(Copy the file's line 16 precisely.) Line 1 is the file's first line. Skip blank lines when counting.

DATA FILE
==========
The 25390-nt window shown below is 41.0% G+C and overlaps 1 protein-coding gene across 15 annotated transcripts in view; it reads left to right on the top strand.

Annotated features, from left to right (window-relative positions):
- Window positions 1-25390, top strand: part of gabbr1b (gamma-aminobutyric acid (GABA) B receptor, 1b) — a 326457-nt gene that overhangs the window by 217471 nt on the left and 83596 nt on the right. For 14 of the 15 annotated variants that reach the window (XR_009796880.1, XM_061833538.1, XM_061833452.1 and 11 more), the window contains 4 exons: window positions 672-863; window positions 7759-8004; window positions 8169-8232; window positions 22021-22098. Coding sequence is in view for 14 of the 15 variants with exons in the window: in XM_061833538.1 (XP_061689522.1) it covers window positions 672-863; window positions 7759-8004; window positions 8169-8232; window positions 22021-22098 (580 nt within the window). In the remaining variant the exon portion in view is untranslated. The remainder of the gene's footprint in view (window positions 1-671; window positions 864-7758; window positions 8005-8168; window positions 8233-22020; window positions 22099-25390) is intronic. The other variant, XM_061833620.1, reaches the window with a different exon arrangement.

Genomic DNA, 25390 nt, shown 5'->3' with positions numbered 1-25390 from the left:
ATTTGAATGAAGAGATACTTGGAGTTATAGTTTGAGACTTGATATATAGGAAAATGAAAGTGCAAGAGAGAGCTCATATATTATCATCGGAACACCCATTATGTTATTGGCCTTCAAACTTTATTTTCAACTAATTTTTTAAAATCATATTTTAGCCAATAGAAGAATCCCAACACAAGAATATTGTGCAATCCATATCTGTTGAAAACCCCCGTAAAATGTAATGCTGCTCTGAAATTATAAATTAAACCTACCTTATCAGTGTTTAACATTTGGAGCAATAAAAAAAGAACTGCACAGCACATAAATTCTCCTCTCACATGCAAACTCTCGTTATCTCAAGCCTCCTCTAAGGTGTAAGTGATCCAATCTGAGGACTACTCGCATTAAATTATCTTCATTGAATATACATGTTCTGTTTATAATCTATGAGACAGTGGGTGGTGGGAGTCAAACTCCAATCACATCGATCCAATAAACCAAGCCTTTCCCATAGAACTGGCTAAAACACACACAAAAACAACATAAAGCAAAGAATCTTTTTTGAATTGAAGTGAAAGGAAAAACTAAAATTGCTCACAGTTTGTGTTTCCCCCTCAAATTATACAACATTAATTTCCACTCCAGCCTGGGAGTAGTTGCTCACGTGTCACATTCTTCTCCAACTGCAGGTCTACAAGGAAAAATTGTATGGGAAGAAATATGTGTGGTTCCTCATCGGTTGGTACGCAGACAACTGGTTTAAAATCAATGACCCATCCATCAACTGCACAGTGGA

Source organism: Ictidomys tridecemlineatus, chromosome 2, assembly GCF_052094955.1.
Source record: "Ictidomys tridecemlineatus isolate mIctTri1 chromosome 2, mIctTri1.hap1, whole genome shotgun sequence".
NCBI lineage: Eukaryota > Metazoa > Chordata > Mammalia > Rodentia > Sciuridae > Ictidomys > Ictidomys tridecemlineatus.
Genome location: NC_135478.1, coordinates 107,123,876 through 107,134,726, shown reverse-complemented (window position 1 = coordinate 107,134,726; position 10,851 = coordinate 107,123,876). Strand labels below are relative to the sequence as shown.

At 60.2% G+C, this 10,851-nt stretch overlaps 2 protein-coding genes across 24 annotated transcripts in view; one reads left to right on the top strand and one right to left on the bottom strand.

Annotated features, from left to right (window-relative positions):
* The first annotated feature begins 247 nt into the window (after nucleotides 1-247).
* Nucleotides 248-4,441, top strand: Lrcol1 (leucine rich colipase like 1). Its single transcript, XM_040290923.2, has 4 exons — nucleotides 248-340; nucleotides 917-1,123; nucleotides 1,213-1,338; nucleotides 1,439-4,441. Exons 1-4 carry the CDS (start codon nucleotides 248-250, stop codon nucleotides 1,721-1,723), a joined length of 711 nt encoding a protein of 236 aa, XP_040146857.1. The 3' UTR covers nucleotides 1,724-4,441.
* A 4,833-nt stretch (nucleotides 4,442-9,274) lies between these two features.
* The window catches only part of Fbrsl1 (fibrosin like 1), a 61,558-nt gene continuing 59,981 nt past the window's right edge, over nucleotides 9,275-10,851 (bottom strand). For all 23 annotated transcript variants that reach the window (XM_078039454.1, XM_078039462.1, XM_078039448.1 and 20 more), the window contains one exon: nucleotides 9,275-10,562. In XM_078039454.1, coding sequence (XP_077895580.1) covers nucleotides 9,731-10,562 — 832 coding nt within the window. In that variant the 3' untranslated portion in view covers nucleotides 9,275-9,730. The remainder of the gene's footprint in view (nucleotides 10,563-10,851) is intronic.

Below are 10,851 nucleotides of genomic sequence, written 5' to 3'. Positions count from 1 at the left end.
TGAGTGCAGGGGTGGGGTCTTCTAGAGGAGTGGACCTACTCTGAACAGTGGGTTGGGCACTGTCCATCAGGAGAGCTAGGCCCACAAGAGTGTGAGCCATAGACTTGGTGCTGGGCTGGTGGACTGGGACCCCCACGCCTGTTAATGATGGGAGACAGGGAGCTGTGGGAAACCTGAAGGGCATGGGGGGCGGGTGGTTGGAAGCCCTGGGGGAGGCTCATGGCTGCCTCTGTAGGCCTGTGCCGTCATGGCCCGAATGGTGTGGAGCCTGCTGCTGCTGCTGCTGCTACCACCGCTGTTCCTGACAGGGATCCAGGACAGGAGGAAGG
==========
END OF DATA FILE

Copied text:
Below are 10,851 nucleotides of genomic sequence, written 5' to 3'. Positions count from 1 at the left end.